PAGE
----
C++: OOP: Friend Functions

Friend functions are functions defined outside a class (ie, not member functions), but which the class declares to be friends so that they can use the class's private members. This is commonly used in operator overloading.

Overloading input/output operators

Perhaps the most common use of friend functions is overloading << and >> for I/O. See Overloading << and >>.

Commutative operators

Another use of friend functions is to permit operators to be commutative. An operator is commutative if the result is the same regardless of the order of its operands. Some typical examples are addition and multiplication. Subtraction and division are not commutative.

Assuming x is an object of a class you've written and i is an integer, x+i should have the same meaning as i+x. The + in x+i is ok if the + operator between an object and an int is defined as a member function in x's class. However the + in the second case (i+x) can only be written as a friend function. That's because overloading (redefining) operators can only be done for classes, not the primitive types, and the operator definition that is used is based on the class of the left operand.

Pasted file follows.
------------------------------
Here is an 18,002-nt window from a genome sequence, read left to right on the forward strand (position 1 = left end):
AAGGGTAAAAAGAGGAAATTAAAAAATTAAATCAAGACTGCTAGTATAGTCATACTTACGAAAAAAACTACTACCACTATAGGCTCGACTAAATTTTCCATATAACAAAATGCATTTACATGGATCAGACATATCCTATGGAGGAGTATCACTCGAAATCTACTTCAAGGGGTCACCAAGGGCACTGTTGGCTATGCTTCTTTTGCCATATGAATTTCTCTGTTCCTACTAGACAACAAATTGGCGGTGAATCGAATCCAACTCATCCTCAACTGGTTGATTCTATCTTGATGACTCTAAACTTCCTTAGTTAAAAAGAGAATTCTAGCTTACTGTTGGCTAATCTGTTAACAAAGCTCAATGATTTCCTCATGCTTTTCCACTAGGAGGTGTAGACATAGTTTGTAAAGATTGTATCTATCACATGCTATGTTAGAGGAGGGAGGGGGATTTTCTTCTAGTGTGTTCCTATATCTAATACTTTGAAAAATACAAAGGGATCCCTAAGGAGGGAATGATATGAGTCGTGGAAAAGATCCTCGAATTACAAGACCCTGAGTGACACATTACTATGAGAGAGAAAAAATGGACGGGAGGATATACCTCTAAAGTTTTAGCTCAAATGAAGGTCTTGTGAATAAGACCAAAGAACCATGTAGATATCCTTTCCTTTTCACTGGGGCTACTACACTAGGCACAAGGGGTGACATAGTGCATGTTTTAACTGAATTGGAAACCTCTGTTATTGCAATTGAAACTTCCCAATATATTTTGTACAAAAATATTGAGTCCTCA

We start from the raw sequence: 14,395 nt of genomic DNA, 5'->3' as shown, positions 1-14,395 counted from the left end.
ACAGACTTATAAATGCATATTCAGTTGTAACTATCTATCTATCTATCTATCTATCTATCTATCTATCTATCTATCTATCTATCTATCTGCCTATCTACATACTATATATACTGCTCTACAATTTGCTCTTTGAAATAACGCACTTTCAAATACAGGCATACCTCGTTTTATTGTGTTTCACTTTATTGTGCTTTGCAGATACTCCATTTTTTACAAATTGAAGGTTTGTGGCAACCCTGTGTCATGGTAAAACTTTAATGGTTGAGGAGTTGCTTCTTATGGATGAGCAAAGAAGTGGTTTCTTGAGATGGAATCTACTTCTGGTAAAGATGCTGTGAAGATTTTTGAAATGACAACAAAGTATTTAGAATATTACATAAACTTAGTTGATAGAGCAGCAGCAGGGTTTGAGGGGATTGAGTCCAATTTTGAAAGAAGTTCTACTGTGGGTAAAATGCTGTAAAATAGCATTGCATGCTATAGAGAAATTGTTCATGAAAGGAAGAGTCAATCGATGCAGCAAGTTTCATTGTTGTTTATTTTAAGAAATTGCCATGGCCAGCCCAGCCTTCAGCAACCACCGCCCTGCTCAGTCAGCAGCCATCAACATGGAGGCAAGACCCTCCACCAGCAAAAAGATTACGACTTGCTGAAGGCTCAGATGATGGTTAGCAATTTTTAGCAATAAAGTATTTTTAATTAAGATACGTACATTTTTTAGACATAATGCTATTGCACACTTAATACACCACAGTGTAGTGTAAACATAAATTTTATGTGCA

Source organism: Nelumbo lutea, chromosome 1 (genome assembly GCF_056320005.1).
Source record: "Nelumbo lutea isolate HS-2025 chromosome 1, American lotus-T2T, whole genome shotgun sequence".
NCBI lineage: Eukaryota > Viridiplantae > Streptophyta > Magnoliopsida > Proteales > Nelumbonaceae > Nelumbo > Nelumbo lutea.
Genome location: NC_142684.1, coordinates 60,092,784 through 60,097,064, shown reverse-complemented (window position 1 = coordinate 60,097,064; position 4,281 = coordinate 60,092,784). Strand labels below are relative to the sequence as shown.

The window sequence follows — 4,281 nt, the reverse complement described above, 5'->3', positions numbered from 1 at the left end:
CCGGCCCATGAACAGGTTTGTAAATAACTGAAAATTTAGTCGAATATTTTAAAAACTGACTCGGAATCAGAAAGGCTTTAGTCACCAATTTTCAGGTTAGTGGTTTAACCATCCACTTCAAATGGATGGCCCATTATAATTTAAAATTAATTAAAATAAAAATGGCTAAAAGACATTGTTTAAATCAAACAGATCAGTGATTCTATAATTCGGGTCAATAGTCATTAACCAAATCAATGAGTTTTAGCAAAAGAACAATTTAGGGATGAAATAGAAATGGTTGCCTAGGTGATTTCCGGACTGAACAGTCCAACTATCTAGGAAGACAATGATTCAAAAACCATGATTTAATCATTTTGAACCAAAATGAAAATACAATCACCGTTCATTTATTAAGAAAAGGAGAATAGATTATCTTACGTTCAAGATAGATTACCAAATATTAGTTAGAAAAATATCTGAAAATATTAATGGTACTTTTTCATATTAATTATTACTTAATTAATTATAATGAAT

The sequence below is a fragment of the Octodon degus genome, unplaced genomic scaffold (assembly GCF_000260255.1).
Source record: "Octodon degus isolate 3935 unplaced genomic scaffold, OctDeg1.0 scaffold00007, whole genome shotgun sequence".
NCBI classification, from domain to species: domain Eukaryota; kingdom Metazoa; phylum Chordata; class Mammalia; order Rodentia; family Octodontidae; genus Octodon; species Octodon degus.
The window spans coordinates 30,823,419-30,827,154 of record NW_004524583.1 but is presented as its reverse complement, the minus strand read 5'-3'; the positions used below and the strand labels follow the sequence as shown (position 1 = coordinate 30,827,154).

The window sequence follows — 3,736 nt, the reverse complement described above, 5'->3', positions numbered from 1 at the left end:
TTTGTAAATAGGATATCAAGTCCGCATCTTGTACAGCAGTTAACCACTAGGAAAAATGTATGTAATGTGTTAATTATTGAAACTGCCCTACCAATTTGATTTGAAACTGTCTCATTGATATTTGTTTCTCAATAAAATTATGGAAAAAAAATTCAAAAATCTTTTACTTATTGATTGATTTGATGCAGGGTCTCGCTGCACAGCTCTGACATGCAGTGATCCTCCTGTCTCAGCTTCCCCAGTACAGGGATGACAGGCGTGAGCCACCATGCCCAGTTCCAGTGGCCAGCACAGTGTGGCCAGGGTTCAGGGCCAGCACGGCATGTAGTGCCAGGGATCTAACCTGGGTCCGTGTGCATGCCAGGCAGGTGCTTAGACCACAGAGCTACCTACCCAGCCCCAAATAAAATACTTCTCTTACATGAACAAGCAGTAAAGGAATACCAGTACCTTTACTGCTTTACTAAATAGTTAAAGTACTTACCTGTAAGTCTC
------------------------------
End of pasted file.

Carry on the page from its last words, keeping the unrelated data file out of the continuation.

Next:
Declare friends before public and private

A class doesn't control the scope of friend functions so friend function declarations are usually written at the beginning of a .h file. Public and private don't apply to them.


Another possible use of friend functions is efficiency since they can access the private members directly they can avoid the cost of using getter functions. However, never do this unless you really need to because it makes code harder to read and introduces more possible sources of errors thru increased dependencies.

Cosmetic use

Another use is to make some function calls more attractive. For example,
   Time t1, t2;
   . . .
   if (t1.compareTo(t2) == 0) . . .
Might be more attractively written as
   if (compareTo(t1, t2) == 0) . . .
Because compareTo needs to examine the private values in t1 and t2, this second form is only possible if the class declares that compareTo is a friend.